Latest Article|September 3, 2020|Free::
Making Grown Men Cry Since 1992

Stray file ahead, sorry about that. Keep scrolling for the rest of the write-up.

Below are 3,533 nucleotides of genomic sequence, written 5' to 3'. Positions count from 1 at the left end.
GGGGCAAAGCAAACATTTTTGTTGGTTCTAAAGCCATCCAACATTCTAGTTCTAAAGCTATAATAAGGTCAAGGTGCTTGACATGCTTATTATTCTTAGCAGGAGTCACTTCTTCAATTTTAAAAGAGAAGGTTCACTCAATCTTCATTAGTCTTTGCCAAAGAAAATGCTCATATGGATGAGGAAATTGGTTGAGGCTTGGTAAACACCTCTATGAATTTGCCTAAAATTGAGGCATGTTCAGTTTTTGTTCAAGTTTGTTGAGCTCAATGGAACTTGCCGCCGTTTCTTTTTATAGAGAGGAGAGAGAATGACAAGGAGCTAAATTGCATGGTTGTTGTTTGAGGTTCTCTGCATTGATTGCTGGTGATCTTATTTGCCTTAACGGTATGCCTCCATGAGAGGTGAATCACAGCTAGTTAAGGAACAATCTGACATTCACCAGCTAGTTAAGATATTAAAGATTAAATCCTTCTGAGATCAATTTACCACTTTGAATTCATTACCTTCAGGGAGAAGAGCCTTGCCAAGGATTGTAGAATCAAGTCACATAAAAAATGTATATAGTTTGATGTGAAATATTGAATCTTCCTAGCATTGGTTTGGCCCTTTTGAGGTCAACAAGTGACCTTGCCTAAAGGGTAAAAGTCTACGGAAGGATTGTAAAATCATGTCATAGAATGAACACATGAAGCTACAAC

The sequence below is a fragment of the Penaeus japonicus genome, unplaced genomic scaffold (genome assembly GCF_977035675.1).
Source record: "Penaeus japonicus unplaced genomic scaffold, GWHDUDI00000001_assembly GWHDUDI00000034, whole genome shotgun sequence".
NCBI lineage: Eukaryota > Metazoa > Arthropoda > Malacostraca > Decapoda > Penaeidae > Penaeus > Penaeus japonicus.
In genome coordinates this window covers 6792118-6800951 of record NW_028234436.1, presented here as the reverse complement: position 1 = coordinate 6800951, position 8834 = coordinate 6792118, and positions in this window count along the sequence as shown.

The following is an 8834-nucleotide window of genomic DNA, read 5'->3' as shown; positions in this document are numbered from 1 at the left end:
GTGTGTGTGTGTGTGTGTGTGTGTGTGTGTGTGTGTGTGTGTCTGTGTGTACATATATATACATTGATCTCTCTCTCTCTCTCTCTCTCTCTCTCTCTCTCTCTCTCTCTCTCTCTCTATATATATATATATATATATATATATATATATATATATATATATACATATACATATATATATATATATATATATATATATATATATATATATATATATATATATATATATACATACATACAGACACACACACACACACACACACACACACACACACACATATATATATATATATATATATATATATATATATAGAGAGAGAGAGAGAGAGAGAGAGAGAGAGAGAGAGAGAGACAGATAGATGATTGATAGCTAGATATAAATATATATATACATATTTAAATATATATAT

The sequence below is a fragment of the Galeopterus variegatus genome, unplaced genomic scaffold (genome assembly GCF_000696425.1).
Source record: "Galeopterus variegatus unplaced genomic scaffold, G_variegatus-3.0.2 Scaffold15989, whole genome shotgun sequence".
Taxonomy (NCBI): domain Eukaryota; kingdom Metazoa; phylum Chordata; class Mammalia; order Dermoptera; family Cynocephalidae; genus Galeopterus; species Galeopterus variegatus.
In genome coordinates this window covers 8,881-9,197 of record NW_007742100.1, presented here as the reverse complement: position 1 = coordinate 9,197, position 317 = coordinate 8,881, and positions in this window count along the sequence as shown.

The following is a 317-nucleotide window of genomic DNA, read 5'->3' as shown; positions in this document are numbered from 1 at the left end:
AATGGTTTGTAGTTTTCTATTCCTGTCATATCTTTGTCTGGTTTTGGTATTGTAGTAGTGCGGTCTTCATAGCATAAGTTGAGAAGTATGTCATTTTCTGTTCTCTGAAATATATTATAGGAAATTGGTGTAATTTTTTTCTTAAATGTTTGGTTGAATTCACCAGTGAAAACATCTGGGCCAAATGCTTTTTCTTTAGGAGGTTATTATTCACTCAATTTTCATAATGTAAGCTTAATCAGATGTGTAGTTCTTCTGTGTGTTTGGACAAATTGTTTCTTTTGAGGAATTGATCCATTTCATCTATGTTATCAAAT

American television is a dominant force worldwide, sending reruns of “Dallas”, to the far-flung reaches of the globe. But the United States isn’t the only source of entertainment over the airwaves here in North America. We can’t simply forget the televised contributions of our neighbors to the north. Without the CBC, CTV and other Canadian-born corporations of which I have no actual knowledge, the world would never have had access to such classic TV shows as “SCTV” or “Degrassi Junior High” or … um, “Degrassi: The Next Generation”.But the greatest Canadian show of all time (Yes, even better than “The Red Green Show”, hard as that may be to believe, PBS viewers.) is the seminal sketch comedy series “You Can’t Do That on Television.”“You Can’t Do That on Television” debuted in February of 1979 in Canada and was imported to America a few years later. In 1981, it aired on the fledgling cable channel Nickelodeon. Nickelodeon was one of the first major nationwide cable networks and garnered attention for being aimed exclusively at kids. By 1984, “YKDTOT” was the network’s highest-rated program. The show wasn’t necessarily notable for its format. It was essentially a note-for-note recreation of “Rowan & Martin’s Laugh-In” with kids instead of beatniks. But with its diverse young stars and slightly subversive slapstick, it felt like a TV show produced for kids by kids.“You Can’t Do That …” ran for 11 years, dropping and replacing cast members as puberty saw fit. Canadian songstress Alanis Morissette did make her debut on the show, but she only appeared in 18 episodes. The show’s longevity crown (aside from the only two adult actors, Les Lye and Abby Hagyard) went to host Christine “Moose” McGlade, who lasted from 1979 to 1986. Sadly, McGlade (on whom I had a little puberty crush, I’m not afraid to admit) gave up acting after the show. (She became a TV producer and occasionally blogs on her website, www.christinemcglade.com.)The show trafficked in dumb jokes, gross-out humor and a complete lack of moral and/or educational content. Nickelodeon ended up banning at least 15 of the more “controversial” episodes from the show’s Canadian run, including an infamous 1987 episode which concludes adoption is cheaper than buying a dog. But the show’s trademark gag was undoubtedly the bucket of green slime that got dumped on the head of anyone unfortunate enough to utter the catchphrase “I don’t know.” (Water was dumped on anyone using the words “water” or “wet.”) The gimmick was so popular it launched a mini slime craze across the United States, inspiring other messy Nickelodeon shows like “Super Sloppy Double Dare” and culminating in the “Slime-In”–a contest that flew a lucky kid to the “YKDTOT” set to be personally slimed. To this day, Nickelodeon’s annual “Kid’s Choice Awards” feature celebrities getting covered in green slime. Currently, the show remains unavailable on DVD and unseen in reruns. It lives on only in our fond, slime-covered memories.